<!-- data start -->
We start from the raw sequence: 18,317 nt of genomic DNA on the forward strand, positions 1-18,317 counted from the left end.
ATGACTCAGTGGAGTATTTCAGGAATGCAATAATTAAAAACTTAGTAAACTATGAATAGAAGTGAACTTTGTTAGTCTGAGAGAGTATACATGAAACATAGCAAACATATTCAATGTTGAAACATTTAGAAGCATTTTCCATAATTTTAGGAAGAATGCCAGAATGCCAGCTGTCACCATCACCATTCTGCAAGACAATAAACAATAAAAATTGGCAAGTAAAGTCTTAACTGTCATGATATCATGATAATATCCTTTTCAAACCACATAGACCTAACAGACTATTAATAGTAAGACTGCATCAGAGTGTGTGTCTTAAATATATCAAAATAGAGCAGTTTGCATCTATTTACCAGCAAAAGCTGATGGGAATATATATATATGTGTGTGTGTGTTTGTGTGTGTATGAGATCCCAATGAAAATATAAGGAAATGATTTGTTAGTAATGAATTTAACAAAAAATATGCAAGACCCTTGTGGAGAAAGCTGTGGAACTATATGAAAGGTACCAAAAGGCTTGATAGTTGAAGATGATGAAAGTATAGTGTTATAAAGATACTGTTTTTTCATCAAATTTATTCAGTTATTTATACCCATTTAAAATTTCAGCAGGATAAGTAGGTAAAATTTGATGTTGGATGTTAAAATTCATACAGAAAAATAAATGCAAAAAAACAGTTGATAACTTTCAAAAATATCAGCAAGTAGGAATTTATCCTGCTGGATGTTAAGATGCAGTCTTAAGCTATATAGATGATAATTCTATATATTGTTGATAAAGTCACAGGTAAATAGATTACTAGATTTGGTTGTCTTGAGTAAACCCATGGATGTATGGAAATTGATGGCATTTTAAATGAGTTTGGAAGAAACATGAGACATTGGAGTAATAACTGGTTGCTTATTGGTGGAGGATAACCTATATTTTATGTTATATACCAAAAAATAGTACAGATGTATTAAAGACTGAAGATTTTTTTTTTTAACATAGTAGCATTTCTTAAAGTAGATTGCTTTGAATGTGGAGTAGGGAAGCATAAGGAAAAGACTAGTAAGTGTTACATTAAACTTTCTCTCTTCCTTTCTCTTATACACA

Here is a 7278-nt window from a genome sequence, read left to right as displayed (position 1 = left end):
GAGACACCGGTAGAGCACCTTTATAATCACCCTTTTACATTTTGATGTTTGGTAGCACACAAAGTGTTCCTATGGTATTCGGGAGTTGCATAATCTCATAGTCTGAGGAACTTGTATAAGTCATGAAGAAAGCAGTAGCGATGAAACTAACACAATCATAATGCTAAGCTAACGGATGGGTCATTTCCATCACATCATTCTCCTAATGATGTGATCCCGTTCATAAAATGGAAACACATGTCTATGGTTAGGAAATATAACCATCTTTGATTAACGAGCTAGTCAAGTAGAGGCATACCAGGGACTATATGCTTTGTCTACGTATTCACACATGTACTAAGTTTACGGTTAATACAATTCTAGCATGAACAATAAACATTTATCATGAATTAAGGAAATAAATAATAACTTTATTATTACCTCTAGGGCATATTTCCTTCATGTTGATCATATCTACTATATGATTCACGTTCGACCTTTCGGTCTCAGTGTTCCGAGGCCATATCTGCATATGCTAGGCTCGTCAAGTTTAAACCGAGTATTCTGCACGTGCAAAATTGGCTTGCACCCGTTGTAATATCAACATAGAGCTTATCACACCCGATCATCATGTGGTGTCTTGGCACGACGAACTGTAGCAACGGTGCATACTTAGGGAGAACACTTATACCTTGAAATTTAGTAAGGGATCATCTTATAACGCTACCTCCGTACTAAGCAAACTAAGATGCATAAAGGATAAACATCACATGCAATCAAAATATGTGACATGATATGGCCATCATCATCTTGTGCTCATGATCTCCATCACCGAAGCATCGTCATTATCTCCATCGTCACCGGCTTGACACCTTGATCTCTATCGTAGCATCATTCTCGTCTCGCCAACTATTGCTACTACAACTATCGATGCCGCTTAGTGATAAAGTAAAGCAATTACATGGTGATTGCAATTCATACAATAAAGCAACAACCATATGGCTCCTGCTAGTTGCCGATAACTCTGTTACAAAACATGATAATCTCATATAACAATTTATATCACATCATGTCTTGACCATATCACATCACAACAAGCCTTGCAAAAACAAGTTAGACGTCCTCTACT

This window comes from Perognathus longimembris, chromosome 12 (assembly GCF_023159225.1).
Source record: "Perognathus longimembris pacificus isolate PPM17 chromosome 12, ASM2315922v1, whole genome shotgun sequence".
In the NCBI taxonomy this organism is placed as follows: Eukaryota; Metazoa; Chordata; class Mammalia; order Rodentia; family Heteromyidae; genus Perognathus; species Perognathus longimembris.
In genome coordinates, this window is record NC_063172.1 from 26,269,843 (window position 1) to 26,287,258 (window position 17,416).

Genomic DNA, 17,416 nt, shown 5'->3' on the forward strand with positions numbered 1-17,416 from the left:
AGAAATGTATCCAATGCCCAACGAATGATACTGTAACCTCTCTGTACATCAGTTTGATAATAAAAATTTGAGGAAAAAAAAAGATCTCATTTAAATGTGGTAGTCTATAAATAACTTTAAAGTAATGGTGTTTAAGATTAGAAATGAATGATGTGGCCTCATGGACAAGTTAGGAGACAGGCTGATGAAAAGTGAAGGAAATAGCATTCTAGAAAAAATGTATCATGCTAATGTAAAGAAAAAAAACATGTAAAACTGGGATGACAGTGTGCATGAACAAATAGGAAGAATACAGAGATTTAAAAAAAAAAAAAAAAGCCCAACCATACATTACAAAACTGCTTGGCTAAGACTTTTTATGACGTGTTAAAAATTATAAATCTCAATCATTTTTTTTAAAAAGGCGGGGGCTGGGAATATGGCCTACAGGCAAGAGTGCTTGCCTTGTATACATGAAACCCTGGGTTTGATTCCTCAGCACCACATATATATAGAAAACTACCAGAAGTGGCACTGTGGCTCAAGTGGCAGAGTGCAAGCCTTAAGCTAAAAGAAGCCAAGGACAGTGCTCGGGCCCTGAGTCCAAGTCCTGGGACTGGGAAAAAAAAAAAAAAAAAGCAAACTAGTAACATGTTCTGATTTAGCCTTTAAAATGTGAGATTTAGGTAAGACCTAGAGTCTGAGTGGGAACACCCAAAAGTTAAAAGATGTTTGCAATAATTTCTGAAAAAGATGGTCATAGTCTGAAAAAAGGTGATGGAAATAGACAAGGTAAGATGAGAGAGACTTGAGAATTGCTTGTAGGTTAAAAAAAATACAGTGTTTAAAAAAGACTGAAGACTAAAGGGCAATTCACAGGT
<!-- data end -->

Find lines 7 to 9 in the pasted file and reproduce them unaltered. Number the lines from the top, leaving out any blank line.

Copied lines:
In the NCBI taxonomy this organism is placed as follows: Eukaryota; Metazoa; Chordata; class Mammalia; order Rodentia; family Heteromyidae; genus Perognathus; species Perognathus longimembris.
In genome coordinates, this window is record NC_063172.1 from 26,269,843 (window position 1) to 26,287,258 (window position 17,416).

Genomic DNA, 17,416 nt, shown 5'->3' on the forward strand with positions numbered 1-17,416 from the left: